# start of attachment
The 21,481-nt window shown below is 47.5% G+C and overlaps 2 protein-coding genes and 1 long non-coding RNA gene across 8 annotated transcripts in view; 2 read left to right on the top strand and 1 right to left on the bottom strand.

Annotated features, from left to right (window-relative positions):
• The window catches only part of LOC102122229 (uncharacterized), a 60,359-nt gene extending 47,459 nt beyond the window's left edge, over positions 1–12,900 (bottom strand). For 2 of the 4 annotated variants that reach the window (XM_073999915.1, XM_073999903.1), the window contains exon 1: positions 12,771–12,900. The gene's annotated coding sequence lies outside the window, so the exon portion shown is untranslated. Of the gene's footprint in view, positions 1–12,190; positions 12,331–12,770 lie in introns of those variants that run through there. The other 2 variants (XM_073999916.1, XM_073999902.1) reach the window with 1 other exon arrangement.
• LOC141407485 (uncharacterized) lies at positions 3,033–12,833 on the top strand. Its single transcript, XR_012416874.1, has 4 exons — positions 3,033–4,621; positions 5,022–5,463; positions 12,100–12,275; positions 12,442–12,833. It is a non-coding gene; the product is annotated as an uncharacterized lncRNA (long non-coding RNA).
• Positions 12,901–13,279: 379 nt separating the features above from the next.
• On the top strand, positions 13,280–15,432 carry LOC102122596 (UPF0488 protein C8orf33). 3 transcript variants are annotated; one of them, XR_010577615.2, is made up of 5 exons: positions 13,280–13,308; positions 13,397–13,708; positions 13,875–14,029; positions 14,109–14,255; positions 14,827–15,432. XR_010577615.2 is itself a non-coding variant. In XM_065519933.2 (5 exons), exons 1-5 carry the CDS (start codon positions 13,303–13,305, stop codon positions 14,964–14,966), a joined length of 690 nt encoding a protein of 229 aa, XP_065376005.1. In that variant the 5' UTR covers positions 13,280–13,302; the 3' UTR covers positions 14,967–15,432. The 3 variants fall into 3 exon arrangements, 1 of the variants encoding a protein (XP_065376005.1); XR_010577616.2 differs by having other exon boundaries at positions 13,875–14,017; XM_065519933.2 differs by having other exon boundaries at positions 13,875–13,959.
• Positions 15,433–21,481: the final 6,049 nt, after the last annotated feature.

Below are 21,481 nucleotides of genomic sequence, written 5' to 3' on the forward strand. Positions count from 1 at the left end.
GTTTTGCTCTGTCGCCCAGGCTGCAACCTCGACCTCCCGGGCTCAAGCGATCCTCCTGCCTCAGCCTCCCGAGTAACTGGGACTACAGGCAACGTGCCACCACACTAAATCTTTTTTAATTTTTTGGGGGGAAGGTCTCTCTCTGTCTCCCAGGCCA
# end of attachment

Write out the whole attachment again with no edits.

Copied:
The 21,481-nt window shown below is 47.5% G+C and overlaps 2 protein-coding genes and 1 long non-coding RNA gene across 8 annotated transcripts in view; 2 read left to right on the top strand and 1 right to left on the bottom strand.

Annotated features, from left to right (window-relative positions):
• The window catches only part of LOC102122229 (uncharacterized), a 60,359-nt gene extending 47,459 nt beyond the window's left edge, over positions 1–12,900 (bottom strand). For 2 of the 4 annotated variants that reach the window (XM_073999915.1, XM_073999903.1), the window contains exon 1: positions 12,771–12,900. The gene's annotated coding sequence lies outside the window, so the exon portion shown is untranslated. Of the gene's footprint in view, positions 1–12,190; positions 12,331–12,770 lie in introns of those variants that run through there. The other 2 variants (XM_073999916.1, XM_073999902.1) reach the window with 1 other exon arrangement.
• LOC141407485 (uncharacterized) lies at positions 3,033–12,833 on the top strand. Its single transcript, XR_012416874.1, has 4 exons — positions 3,033–4,621; positions 5,022–5,463; positions 12,100–12,275; positions 12,442–12,833. It is a non-coding gene; the product is annotated as an uncharacterized lncRNA (long non-coding RNA).
• Positions 12,901–13,279: 379 nt separating the features above from the next.
• On the top strand, positions 13,280–15,432 carry LOC102122596 (UPF0488 protein C8orf33). 3 transcript variants are annotated; one of them, XR_010577615.2, is made up of 5 exons: positions 13,280–13,308; positions 13,397–13,708; positions 13,875–14,029; positions 14,109–14,255; positions 14,827–15,432. XR_010577615.2 is itself a non-coding variant. In XM_065519933.2 (5 exons), exons 1-5 carry the CDS (start codon positions 13,303–13,305, stop codon positions 14,964–14,966), a joined length of 690 nt encoding a protein of 229 aa, XP_065376005.1. In that variant the 5' UTR covers positions 13,280–13,302; the 3' UTR covers positions 14,967–15,432. The 3 variants fall into 3 exon arrangements, 1 of the variants encoding a protein (XP_065376005.1); XR_010577616.2 differs by having other exon boundaries at positions 13,875–14,017; XM_065519933.2 differs by having other exon boundaries at positions 13,875–13,959.
• Positions 15,433–21,481: the final 6,049 nt, after the last annotated feature.

Below are 21,481 nucleotides of genomic sequence, written 5' to 3' on the forward strand. Positions count from 1 at the left end.
GTTTTGCTCTGTCGCCCAGGCTGCAACCTCGACCTCCCGGGCTCAAGCGATCCTCCTGCCTCAGCCTCCCGAGTAACTGGGACTACAGGCAACGTGCCACCACACTAAATCTTTTTTAATTTTTTGGGGGGAAGGTCTCTCTCTGTCTCCCAGGCCA